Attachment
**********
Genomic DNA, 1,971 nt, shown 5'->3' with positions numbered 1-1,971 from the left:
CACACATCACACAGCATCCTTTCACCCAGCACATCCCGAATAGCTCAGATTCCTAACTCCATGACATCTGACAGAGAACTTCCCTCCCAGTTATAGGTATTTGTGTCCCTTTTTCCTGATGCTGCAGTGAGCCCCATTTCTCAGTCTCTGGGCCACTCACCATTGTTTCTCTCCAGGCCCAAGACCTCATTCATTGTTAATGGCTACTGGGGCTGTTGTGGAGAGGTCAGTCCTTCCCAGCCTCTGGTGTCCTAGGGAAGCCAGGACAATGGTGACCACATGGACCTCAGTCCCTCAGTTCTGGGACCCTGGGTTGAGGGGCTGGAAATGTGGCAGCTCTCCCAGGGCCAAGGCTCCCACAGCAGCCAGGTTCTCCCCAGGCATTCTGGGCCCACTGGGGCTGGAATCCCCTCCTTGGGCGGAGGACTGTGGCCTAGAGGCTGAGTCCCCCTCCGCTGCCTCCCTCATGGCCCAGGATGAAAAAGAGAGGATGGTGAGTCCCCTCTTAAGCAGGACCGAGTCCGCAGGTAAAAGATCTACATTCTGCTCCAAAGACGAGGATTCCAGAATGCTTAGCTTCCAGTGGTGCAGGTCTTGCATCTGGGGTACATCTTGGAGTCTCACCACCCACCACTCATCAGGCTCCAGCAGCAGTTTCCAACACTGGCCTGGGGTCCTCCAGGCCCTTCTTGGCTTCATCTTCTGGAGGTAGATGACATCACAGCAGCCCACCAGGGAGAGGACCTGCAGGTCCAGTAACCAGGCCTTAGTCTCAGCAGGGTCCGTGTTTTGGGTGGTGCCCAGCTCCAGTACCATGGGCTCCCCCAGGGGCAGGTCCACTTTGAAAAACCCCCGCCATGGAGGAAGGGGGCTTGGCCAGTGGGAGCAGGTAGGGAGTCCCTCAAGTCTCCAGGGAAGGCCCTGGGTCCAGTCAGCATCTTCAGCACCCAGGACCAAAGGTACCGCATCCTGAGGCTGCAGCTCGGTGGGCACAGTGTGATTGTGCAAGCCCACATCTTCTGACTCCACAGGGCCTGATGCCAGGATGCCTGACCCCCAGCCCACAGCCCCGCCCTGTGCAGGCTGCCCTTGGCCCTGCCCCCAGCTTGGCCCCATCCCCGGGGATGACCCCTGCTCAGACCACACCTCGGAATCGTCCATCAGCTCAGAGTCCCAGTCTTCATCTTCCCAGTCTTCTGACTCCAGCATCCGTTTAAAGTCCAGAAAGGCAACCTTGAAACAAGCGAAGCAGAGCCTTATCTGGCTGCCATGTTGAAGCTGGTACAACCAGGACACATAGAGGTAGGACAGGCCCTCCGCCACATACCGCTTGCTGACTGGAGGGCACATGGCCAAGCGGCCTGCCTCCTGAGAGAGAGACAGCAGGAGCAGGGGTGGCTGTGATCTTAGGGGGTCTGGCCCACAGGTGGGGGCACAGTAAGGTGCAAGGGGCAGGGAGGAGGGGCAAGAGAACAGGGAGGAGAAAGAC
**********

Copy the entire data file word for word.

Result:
Genomic DNA, 1,971 nt, shown 5'->3' with positions numbered 1-1,971 from the left:
CACACATCACACAGCATCCTTTCACCCAGCACATCCCGAATAGCTCAGATTCCTAACTCCATGACATCTGACAGAGAACTTCCCTCCCAGTTATAGGTATTTGTGTCCCTTTTTCCTGATGCTGCAGTGAGCCCCATTTCTCAGTCTCTGGGCCACTCACCATTGTTTCTCTCCAGGCCCAAGACCTCATTCATTGTTAATGGCTACTGGGGCTGTTGTGGAGAGGTCAGTCCTTCCCAGCCTCTGGTGTCCTAGGGAAGCCAGGACAATGGTGACCACATGGACCTCAGTCCCTCAGTTCTGGGACCCTGGGTTGAGGGGCTGGAAATGTGGCAGCTCTCCCAGGGCCAAGGCTCCCACAGCAGCCAGGTTCTCCCCAGGCATTCTGGGCCCACTGGGGCTGGAATCCCCTCCTTGGGCGGAGGACTGTGGCCTAGAGGCTGAGTCCCCCTCCGCTGCCTCCCTCATGGCCCAGGATGAAAAAGAGAGGATGGTGAGTCCCCTCTTAAGCAGGACCGAGTCCGCAGGTAAAAGATCTACATTCTGCTCCAAAGACGAGGATTCCAGAATGCTTAGCTTCCAGTGGTGCAGGTCTTGCATCTGGGGTACATCTTGGAGTCTCACCACCCACCACTCATCAGGCTCCAGCAGCAGTTTCCAACACTGGCCTGGGGTCCTCCAGGCCCTTCTTGGCTTCATCTTCTGGAGGTAGATGACATCACAGCAGCCCACCAGGGAGAGGACCTGCAGGTCCAGTAACCAGGCCTTAGTCTCAGCAGGGTCCGTGTTTTGGGTGGTGCCCAGCTCCAGTACCATGGGCTCCCCCAGGGGCAGGTCCACTTTGAAAAACCCCCGCCATGGAGGAAGGGGGCTTGGCCAGTGGGAGCAGGTAGGGAGTCCCTCAAGTCTCCAGGGAAGGCCCTGGGTCCAGTCAGCATCTTCAGCACCCAGGACCAAAGGTACCGCATCCTGAGGCTGCAGCTCGGTGGGCACAGTGTGATTGTGCAAGCCCACATCTTCTGACTCCACAGGGCCTGATGCCAGGATGCCTGACCCCCAGCCCACAGCCCCGCCCTGTGCAGGCTGCCCTTGGCCCTGCCCCCAGCTTGGCCCCATCCCCGGGGATGACCCCTGCTCAGACCACACCTCGGAATCGTCCATCAGCTCAGAGTCCCAGTCTTCATCTTCCCAGTCTTCTGACTCCAGCATCCGTTTAAAGTCCAGAAAGGCAACCTTGAAACAAGCGAAGCAGAGCCTTATCTGGCTGCCATGTTGAAGCTGGTACAACCAGGACACATAGAGGTAGGACAGGCCCTCCGCCACATACCGCTTGCTGACTGGAGGGCACATGGCCAAGCGGCCTGCCTCCTGAGAGAGAGACAGCAGGAGCAGGGGTGGCTGTGATCTTAGGGGGTCTGGCCCACAGGTGGGGGCACAGTAAGGTGCAAGGGGCAGGGAGGAGGGGCAAGAGAACAGGGAGGAGAAAGAC